Written by Rebecca Miller
Directed by Rebecca Miller
Is it sexist, or at the very least unfair, to compare Rebecca Miller’s Maggie’s Plan to the works of Noah Baumbach and Woody Allen, but with a tone of derision? Either way, it’s hard to divorce Miller’s manic wit and preoccupation with middle-class white folks from the filmographies of those aforementioned auteurs. But why is that so? Lots of directors, regardless of gender, can be funny and can focus their stories around said demographic. Perhaps it’s because Maggie’s Plan seems to explicitly emulate the tone those directors often imbue in their films. It seems to be Miller’s intention to make one of those films, sort of, but with a female perspective. It’s admirable, but it doesn’t make for a great film.
The root of the problem might be that the film feels too much like pastiche, and one not even necessarily beholden to Allen or Baumbach. Miller’s distinctive writing voice feels in conflict with the effort she puts into the jokes. They’re often very funny, certainly strengthened by Greta Gerwig as the eponymous Maggie, a young woman attempting to take control of her life; Ethan Hawke as John, the writer/academic she has an affair with and then marries; and Julianne Moore as Georgette, John’s ex-wife and also an academic. But the effort behind each witticism is unintentionally transparent. The strings are detectable not only in the joke writing (“Like is a language condom”), but in the entire construction of the film.
It’s a screwball comedy scenario packed into something that wants to be more insightful, a film that wants to deal with how messy life is, how messy parenting is, how messy love is. It wants to confront the inevitability of destiny, and fate is clearly on Miller’s mind. Woody Allen once quipped, “If you want to make God laugh, tell him about your plans.” That’s the film in a nutshell. And yet, despite its various thematic interests, it feels at once over- and under-written. The ideas are there, but Miller’s articulation of them through her characters often feels facile and actually disinterested. Conversely, the register the actors are performing at with regard to her characters seems inappropriate. Gerwig’s strength as a performer is bring an unmitigated sensitivity to her roles, but in Maggie’s Plan, the situation that Miller writes her into seems to not necessarily warrant the potency of Gerwig’s emotional presence.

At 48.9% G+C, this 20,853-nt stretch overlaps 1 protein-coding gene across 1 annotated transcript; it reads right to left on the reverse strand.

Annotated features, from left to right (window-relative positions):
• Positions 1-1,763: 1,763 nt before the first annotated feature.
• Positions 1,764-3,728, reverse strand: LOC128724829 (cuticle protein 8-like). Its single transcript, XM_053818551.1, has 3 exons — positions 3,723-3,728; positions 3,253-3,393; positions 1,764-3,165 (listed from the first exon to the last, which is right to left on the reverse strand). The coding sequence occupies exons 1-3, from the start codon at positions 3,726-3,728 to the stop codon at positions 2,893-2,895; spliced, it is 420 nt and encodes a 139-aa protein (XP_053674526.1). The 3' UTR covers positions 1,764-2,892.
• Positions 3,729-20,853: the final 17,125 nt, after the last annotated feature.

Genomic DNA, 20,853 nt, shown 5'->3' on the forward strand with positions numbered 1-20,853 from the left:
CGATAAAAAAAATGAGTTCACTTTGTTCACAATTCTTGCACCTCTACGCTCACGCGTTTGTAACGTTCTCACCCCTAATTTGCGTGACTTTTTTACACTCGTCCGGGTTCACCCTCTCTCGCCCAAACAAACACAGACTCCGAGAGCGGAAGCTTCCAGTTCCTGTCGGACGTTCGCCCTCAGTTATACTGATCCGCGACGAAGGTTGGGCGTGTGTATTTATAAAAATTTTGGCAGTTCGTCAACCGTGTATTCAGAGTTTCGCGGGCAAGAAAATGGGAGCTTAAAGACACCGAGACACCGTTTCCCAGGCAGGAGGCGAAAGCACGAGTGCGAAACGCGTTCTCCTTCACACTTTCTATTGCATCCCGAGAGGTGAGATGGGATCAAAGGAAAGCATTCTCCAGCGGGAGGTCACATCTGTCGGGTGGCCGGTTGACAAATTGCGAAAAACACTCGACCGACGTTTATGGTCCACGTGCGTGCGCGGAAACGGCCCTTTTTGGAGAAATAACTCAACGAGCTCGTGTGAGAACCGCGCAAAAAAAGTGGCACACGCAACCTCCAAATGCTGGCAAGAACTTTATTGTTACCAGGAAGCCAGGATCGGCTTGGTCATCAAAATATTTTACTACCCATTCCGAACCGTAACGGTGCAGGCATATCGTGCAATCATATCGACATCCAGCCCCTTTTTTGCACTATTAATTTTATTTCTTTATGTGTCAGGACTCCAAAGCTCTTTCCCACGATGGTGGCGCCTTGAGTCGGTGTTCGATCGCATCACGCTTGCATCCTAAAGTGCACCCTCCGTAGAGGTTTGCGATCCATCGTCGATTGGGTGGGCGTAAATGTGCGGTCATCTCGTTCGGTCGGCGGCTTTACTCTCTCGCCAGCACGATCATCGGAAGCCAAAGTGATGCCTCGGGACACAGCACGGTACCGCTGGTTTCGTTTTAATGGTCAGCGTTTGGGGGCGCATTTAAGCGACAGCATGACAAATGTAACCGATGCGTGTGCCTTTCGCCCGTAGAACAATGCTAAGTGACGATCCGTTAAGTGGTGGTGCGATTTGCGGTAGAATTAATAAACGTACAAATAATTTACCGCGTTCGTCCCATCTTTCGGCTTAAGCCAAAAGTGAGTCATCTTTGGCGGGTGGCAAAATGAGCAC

It’s consistently screwball in its dialogue, but inconsistently serious in its approach to the actual thematic and allegorical material at hand. It’s hard to discern whether Maggie’s Plan thinks the stakes, both micro and macro, are frivolous or not. But it seems committed, at least, to being relatively skeletal.
The characterizations of Maggie, Georgette, and John verge on caricature, but without the self-awareness it thinks it has. In its attempt to deconstruct and (possibly) satirize these people, again indicative of the indecisive approach, Maggie’s Plan seems to condescend to these characters, not ever really giving them full autonomy, agency, or control over their lives. Yes, the film is about the lack of control, and yet there’s puppetry going on, akin to the sadistic hand of fate. Though the way Miller tries to eschew narrative convention is occasionally striking, it’s often at the cost of emotional cohesion. We get it: life is messy. And so is this film.
The 53rd New York Film Festival runs September 25 – October 11 at the Film Society of Lincoln Center. Visit the fest’s official website.